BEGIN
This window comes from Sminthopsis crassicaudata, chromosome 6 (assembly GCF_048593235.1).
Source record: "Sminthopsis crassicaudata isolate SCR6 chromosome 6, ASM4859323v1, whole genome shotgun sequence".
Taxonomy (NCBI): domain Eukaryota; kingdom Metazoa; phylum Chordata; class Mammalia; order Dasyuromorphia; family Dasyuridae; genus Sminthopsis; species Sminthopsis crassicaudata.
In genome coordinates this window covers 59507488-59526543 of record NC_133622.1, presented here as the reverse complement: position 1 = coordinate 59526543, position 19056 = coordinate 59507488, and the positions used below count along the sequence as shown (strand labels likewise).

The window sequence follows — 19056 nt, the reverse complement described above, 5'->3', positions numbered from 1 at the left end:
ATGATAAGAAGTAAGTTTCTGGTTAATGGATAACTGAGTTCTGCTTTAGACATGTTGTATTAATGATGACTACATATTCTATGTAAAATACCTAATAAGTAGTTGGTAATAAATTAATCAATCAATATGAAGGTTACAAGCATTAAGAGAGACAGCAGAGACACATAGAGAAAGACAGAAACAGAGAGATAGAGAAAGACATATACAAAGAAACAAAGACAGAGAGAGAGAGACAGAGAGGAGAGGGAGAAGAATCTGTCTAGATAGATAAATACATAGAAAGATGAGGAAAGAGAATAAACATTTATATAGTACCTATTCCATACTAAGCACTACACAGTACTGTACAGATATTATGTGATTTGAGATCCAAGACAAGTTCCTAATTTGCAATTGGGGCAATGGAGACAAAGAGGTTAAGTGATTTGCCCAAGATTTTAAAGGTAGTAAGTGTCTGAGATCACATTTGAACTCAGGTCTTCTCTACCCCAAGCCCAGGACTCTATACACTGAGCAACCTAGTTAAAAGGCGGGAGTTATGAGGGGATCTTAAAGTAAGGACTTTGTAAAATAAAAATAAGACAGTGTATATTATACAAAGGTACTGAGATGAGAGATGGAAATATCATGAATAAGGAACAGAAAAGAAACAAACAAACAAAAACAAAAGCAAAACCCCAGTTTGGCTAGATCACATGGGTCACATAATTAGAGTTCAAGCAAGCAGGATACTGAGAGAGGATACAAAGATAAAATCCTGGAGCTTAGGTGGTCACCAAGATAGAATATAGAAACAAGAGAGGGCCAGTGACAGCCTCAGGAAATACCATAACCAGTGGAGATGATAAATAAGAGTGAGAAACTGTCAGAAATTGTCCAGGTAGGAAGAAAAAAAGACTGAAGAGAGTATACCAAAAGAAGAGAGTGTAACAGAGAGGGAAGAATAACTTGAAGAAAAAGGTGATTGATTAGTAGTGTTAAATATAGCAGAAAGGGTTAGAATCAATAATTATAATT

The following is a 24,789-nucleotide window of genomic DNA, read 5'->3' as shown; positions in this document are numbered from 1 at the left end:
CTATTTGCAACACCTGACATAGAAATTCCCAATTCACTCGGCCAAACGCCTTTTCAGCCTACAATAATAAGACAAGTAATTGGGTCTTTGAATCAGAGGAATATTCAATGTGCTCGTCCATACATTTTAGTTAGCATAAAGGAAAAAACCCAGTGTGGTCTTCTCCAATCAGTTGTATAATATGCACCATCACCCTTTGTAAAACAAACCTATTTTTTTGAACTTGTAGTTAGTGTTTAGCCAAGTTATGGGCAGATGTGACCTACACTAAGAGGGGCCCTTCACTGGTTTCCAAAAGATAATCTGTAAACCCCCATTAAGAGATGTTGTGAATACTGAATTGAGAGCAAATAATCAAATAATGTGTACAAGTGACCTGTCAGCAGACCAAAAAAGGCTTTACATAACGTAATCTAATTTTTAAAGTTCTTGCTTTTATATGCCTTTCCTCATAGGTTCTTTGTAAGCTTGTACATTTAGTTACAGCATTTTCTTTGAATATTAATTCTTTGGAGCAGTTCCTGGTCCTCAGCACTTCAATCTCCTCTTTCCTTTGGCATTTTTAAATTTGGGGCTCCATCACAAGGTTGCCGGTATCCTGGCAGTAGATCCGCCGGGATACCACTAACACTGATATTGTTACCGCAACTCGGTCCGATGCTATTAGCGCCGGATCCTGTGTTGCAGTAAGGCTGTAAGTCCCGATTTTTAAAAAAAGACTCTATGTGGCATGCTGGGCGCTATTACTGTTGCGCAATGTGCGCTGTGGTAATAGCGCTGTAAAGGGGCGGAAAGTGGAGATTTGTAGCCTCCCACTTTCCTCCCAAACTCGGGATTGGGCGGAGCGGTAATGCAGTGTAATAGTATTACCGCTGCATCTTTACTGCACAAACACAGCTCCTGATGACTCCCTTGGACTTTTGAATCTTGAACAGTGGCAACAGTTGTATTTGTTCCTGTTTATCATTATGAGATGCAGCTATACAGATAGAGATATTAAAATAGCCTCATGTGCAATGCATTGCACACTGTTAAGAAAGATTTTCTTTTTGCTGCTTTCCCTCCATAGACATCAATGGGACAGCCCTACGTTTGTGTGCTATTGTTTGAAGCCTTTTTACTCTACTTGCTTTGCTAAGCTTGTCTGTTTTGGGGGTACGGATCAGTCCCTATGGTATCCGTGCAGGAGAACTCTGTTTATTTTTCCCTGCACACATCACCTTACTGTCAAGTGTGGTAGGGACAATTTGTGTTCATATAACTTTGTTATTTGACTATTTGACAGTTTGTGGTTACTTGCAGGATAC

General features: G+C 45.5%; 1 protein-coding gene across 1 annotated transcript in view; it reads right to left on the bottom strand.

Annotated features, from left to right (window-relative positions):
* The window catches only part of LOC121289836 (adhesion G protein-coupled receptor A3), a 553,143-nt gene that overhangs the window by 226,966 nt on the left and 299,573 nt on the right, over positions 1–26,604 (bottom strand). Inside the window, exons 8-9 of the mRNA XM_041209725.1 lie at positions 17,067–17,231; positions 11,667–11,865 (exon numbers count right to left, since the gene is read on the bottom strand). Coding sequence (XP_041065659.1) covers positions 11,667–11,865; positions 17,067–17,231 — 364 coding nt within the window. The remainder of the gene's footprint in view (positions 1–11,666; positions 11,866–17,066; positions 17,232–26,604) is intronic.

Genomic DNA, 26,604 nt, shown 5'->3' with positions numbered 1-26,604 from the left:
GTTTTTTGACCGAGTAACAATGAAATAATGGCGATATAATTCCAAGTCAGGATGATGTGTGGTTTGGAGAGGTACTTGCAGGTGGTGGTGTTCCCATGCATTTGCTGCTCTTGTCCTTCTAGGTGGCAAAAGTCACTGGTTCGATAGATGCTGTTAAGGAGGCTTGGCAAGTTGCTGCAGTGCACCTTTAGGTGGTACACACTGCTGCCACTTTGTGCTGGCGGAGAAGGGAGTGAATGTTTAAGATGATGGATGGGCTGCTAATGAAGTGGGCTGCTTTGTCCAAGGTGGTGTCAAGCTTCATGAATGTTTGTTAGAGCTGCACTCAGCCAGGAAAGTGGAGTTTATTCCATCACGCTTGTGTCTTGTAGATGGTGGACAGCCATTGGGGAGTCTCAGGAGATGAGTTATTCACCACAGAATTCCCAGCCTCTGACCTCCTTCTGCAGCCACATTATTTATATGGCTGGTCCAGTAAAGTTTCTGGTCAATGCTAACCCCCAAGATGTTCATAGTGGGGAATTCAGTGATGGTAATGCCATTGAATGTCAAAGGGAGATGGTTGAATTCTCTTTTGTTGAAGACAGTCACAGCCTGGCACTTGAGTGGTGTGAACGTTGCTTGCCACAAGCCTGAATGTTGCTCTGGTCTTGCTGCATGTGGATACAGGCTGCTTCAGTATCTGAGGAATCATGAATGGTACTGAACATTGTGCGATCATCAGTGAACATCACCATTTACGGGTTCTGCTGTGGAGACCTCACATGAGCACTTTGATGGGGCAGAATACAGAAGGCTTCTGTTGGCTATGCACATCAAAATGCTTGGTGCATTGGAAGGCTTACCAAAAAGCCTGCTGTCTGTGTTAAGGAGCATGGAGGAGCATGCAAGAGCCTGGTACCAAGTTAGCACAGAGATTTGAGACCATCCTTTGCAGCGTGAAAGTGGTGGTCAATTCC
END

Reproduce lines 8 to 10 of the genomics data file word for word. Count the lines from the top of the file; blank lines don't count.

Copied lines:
CTATTTGCAACACCTGACATAGAAATTCCCAATTCACTCGGCCAAACGCCTTTTCAGCCTACAATAATAAGACAAGTAATTGGGTCTTTGAATCAGAGGAATATTCAATGTGCTCGTCCATACATTTTAGTTAGCATAAAGGAAAAAACCCAGTGTGGTCTTCTCCAATCAGTTGTATAATATGCACCATCACCCTTTGTAAAACAAACCTATTTTTTTGAACTTGTAGTTAGTGTTTAGCCAAGTTATGGGCAGATGTGACCTACACTAAGAGGGGCCCTTCACTGGTTTCCAAAAGATAATCTGTAAACCCCCATTAAGAGATGTTGTGAATACTGAATTGAGAGCAAATAATCAAATAATGTGTACAAGTGACCTGTCAGCAGACCAAAAAAGGCTTTACATAACGTAATCTAATTTTTAAAGTTCTTGCTTTTATATGCCTTTCCTCATAGGTTCTTTGTAAGCTTGTACATTTAGTTACAGCATTTTCTTTGAATATTAATTCTTTGGAGCAGTTCCTGGTCCTCAGCACTTCAATCTCCTCTTTCCTTTGGCATTTTTAAATTTGGGGCTCCATCACAAGGTTGCCGGTATCCTGGCAGTAGATCCGCCGGGATACCACTAACACTGATATTGTTACCGCAACTCGGTCCGATGCTATTAGCGCCGGATCCTGTGTTGCAGTAAGGCTGTAAGTCCCGATTTTTAAAAAAAGACTCTATGTGGCATGCTGGGCGCTATTACTGTTGCGCAATGTGCGCTGTGGTAATAGCGCTGTAAAGGGGCGGAAAGTGGAGATTTGTAGCCTCCCACTTTCCTCCCAAACTCGGGATTGGGCGGAGCGGTAATGCAGTGTAATAGTATTACCGCTGCATCTTTACTGCACAAACACAGCTCCTGATGACTCCCTTGGACTTTTGAATCTTGAACAGTGGCAACAGTTGTATTTGTTCCTGTTTATCATTATGAGATGCAGCTATACAGATAGAGATATTAAAATAGCCTCATGTGCAATGCATTGCACACTGTTAAGAAAGATTTTCTTTTTGCTGCTTTCCCTCCATAGACATCAATGGGACAGCCCTACGTTTGTGTGCTATTGTTTGAAGCCTTTTTACTCTACTTGCTTTGCTAAGCTTGTCTGTTTTGGGGGTACGGATCAGTCCCTATGGTATCCGTGCAGGAGAACTCTGTTTATTTTTCCCTGCACACATCACCTTACTGTCAAGTGTGGTAGGGACAATTTGTGTTCATATAACTTTGTTATTTGACTATTTGACAGTTTGTGGTTACTTGCAGGATAC

General features: G+C 45.5%; 1 protein-coding gene across 1 annotated transcript in view; it reads right to left on the bottom strand.

Annotated features, from left to right (window-relative positions):